Wednesday, February 16, 2011

History of Frederick Schools to 1922


Column sent to Frederick Leader and Frederick Press
August 4, 2009
The original Frederick High School stood at 300 East Grand, site of present-day Frederick Middle School.


Emerson School
Whittier School

Lowell School

Frederick Schools were Progressive in 1922

August and September have always meant “Back to School.”
Just as current-day students prepare for a new school year, late summer or fall have meant a return to school every year since 1901 when the first schools were organized in Tillman County.
The following history of Frederick City Schools was written in 1922 and printed in a publication called “Frederick, A Good Place to Live”.
“It is said that a city may be judged by its schools. According to this standard Frederick should take high rank among the cities of the southwest, as in none of them do we find more attention paid to education nor better facilities for instructing the youth of the community.
“Frederick people are not only interested in their schools, but they are intensely loyal to them and their liberality in giving them support is remarkable.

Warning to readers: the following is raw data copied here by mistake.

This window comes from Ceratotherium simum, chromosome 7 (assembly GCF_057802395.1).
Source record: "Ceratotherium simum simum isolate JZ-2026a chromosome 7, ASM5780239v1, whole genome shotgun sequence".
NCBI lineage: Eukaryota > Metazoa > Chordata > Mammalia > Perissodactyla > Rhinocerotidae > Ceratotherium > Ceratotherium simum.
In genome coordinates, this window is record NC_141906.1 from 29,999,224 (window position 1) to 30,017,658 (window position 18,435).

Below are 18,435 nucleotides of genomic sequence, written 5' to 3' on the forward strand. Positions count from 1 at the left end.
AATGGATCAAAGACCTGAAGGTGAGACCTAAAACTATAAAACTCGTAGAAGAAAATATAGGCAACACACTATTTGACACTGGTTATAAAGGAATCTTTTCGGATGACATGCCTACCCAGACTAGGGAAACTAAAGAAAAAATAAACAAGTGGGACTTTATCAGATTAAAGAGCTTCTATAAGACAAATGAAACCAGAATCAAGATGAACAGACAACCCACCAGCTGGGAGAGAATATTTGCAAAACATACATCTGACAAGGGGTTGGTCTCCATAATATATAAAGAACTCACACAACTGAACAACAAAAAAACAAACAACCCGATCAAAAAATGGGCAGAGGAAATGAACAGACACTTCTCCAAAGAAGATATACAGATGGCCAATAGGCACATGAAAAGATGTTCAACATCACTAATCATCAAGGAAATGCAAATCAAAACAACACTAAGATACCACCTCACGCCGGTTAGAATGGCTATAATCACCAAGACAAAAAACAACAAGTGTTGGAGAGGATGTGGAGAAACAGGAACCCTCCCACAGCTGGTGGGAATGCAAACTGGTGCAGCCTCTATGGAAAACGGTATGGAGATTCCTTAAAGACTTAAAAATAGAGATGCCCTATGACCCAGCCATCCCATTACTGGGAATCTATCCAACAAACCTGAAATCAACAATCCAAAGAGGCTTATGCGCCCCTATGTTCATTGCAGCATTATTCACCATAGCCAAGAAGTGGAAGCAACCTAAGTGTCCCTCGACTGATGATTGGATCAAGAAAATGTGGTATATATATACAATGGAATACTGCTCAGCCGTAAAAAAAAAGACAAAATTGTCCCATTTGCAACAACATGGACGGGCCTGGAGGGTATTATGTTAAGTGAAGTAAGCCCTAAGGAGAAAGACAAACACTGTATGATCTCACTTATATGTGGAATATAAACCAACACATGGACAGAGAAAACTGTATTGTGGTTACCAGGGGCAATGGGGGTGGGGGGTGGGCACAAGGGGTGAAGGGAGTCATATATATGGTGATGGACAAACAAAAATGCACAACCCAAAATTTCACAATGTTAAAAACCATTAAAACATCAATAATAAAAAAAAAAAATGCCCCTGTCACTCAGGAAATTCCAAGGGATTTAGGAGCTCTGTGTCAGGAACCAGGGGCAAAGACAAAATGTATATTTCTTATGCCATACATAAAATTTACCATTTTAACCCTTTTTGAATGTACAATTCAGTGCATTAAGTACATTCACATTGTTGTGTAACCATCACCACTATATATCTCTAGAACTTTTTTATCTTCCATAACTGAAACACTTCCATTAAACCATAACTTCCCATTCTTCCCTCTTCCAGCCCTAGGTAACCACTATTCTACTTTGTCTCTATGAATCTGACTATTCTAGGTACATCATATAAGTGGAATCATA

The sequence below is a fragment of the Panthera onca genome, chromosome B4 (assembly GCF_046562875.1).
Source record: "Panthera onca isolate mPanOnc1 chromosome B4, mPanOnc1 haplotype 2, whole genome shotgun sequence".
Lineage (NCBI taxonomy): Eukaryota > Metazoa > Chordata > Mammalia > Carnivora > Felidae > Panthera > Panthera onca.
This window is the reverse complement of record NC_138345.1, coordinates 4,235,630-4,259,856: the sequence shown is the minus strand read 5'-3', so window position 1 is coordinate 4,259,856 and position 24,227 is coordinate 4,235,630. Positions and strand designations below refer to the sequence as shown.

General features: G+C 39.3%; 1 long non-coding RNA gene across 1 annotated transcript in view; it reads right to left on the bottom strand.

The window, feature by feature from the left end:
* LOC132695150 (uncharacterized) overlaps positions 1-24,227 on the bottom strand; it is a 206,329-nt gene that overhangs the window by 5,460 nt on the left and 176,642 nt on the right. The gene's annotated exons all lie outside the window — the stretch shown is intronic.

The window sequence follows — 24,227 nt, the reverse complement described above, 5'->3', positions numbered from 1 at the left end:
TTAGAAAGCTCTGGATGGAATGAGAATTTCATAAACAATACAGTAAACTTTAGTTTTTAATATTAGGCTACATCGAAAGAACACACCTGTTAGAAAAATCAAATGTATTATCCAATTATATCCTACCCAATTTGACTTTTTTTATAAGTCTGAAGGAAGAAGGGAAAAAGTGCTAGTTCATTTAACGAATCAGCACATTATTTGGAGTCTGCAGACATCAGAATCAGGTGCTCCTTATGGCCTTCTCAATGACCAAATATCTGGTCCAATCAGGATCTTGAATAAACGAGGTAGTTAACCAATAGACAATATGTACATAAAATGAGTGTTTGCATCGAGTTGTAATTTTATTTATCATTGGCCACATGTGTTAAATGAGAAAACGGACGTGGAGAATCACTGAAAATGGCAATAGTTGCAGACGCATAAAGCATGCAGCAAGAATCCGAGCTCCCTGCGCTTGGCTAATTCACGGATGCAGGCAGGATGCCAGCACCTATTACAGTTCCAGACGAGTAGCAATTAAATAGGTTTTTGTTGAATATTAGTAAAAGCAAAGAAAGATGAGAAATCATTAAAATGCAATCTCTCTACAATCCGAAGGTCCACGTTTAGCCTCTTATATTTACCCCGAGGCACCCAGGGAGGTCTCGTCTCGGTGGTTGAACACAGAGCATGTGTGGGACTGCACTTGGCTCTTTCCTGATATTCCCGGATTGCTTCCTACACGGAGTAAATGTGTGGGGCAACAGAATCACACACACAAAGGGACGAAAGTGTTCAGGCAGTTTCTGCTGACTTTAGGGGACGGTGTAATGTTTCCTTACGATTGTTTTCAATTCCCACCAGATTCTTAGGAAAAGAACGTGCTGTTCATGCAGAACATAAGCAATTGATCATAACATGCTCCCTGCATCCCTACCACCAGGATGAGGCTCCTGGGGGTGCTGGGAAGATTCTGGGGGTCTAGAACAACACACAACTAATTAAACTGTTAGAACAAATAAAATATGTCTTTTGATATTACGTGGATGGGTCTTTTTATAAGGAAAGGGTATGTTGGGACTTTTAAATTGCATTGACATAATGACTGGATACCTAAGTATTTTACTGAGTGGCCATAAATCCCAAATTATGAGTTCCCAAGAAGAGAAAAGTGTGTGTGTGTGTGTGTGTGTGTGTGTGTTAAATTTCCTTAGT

“The school plant consists of four large brick buildings, well equipped. The center of the system is a high school building, which was originally intended to take care of all the pupils of the city.
[NOTE: In 1922 the high school building was located on East Grand at the site of the present Frederick Middle School.]
As the city spread itself over the prairies and the number of school children grew the demand for more buildings became imperative and it was met in a characteristic manner.
“Two two-story ward school buildings were erected in the First and Second wards, in the north and south ends of the city. A few years later a frame building which had been used in that part of the city lying west of the Frisco railroad tracks, for the grades, was torn down and a new, modern brick building erected in its stead. Now every student attending school in Frederick has the privilege of attending school in a modern building, well equipped.
[NOTE: The First Ward building was the original Lowell School, located in the 800 block of North 12th Street . The Second Ward school was the original Whittier Elementary, located in the 500 block of South 14th Street. Emerson School was built on North 4th Street in Frederick’s northwest ward].
“At first it was thought that the city had overshot the mark as all of the rooms in the new ward buildings were not needed, but as time went on and the city grew, the buildings filled until today every room is in use.
“The city is now planning for the erection of a new high school building on the campus of the high school, which includes a block and a half. Part of this is now occupied by the community auditorium, a frame building, but it is proposed to move this building to the fair ground, recently purchased by the city, and to erect on the campus a new high school building, giving the present high school building over to the junior high school. This is made necessary by the rapidly increasing enrollment in the high school.